Young people talk about the Case 002’s first hearing

Sihanoukville (06.27.2011). Students of the social communication & journalism department of the Don Bosco Technical School followed the first hearing of Case 002 for the prosecution of four surviving senior leaders of the Democratic Kampuchea regime (1975-1979).

I feel a little disappointed when I saw Noun Chea, then he talked a little and left the room, he seems not to respect the tribunal, then everything became boring for me‘ said one of the students who followed the live transmission by CTN.

I think this is good, but I think is something of the pass, so I can get interest for a moment, but after I feel I have other things to do,’ said other student in this interview.

I think this is a great moment for the country. When I came to Cambodia 12 years ago, I could see the consequences of the disaster, now I see that something is done to make justice, I hope this will be a great opportunity to open the way, so Cambodia become an island of peace,’ said our director.


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About Albeiro Rodas

Albeiro Rodas (in Cambodia Sky Ly Samnang), is a MA in Digital Communication, independent journalist and a Salesian of Don Bosco from Amalfi, Colombia, based in Cambodia since 1999. He is the creator of the Don Bosco schools of journalism in Sihanoukville and Kep with young people from poor communities and the founder of the Don Bosco Kep Children Fund. Medal for Social Commitment UPB (2010); among the 100 more upstanding Colombians abroad (Marca Colombia, 2012, and among the 12 Colombians that are making this a better world 2013 (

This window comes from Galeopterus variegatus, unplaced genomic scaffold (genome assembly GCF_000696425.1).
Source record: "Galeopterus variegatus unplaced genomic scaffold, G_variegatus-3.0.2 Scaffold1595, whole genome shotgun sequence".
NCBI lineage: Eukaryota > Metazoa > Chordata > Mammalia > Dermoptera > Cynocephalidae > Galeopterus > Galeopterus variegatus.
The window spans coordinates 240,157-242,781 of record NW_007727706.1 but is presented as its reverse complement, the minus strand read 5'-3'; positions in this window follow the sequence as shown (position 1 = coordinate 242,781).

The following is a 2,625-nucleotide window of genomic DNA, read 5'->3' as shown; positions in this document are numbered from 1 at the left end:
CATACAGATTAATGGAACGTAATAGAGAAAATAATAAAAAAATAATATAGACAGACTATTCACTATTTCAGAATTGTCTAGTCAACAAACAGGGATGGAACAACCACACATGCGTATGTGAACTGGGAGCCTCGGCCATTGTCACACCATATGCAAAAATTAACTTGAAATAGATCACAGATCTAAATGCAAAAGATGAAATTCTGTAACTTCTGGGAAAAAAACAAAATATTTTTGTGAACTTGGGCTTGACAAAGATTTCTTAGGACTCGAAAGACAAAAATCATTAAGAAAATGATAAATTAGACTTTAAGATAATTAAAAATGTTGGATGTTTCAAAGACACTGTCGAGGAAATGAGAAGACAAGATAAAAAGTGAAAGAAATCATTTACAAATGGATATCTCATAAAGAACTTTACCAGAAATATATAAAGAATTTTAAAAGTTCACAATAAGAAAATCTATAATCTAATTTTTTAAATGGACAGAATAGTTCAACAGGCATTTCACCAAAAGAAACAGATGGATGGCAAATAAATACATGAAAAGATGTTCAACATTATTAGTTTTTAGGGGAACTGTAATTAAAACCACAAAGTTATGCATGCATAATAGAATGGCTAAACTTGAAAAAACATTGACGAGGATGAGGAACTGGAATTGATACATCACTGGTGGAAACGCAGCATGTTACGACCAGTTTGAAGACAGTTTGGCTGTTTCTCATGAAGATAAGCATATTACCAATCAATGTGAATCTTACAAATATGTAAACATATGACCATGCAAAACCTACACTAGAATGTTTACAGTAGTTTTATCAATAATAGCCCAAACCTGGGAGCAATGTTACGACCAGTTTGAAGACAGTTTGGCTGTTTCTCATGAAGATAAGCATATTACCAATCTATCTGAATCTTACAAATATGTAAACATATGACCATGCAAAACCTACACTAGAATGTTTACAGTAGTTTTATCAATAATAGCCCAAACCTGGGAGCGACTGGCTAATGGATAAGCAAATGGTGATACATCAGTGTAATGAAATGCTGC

One response to “Young people talk about the Case 002’s first hearing”

  1. Anonymous says :

    Prime Minister Hun Sen has created a very clever strategy on the matter: let’s forgive and forget the past. This is a true Buddhist approach to the Khmer Rouge problem.

    Samdech Hun Sen has been raised in a wat. He knows what the Lord Buddha said.

    The trial conducted by the Un-sponsored court is a revenge against geriatrics who already have their own past and ghosts to cope with.

    Let those old people be freed and live together with their former victims and comrades.

    There is no need to inflict jail time to them nor to other people who at the time was involved with the KR regime.

    The whole story MUST be forgiven, if we want a new Cambodia without internal rifts or bad memories.

    What’s done is done.

    Jesus Christ taught all of us to forgive even our enemies, and the Mahatma Gandhi confirmed this way to cope with old matters and divisions.

    As a believer, I agree with my master Jesus.

    Pietro Hublitz

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